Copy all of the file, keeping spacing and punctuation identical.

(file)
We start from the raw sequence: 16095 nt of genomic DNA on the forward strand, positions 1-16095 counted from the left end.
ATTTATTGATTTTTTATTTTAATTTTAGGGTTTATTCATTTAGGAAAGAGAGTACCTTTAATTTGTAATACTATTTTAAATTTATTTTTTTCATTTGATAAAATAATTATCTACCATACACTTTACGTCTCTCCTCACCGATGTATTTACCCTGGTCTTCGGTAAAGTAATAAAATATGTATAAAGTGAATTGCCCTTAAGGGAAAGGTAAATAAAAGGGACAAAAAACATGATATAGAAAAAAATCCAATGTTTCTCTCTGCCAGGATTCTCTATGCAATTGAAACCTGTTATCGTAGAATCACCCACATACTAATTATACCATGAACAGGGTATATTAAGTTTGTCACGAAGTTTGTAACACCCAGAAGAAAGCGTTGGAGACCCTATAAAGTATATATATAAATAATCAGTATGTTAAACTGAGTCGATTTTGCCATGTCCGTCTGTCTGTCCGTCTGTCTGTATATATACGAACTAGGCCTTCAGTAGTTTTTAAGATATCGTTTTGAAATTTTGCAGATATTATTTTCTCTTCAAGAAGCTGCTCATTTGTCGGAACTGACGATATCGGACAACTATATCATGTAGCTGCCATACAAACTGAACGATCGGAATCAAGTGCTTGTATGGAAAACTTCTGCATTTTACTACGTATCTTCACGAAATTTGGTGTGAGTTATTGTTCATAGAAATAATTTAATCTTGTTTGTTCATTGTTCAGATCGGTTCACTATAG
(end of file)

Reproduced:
We start from the raw sequence: 16095 nt of genomic DNA on the forward strand, positions 1-16095 counted from the left end.
ATTTATTGATTTTTTATTTTAATTTTAGGGTTTATTCATTTAGGAAAGAGAGTACCTTTAATTTGTAATACTATTTTAAATTTATTTTTTTCATTTGATAAAATAATTATCTACCATACACTTTACGTCTCTCCTCACCGATGTATTTACCCTGGTCTTCGGTAAAGTAATAAAATATGTATAAAGTGAATTGCCCTTAAGGGAAAGGTAAATAAAAGGGACAAAAAACATGATATAGAAAAAAATCCAATGTTTCTCTCTGCCAGGATTCTCTATGCAATTGAAACCTGTTATCGTAGAATCACCCACATACTAATTATACCATGAACAGGGTATATTAAGTTTGTCACGAAGTTTGTAACACCCAGAAGAAAGCGTTGGAGACCCTATAAAGTATATATATAAATAATCAGTATGTTAAACTGAGTCGATTTTGCCATGTCCGTCTGTCTGTCCGTCTGTCTGTATATATACGAACTAGGCCTTCAGTAGTTTTTAAGATATCGTTTTGAAATTTTGCAGATATTATTTTCTCTTCAAGAAGCTGCTCATTTGTCGGAACTGACGATATCGGACAACTATATCATGTAGCTGCCATACAAACTGAACGATCGGAATCAAGTGCTTGTATGGAAAACTTCTGCATTTTACTACGTATCTTCACGAAATTTGGTGTGAGTTATTGTTCATAGAAATAATTTAATCTTGTTTGTTCATTGTTCAGATCGGTTCACTATAG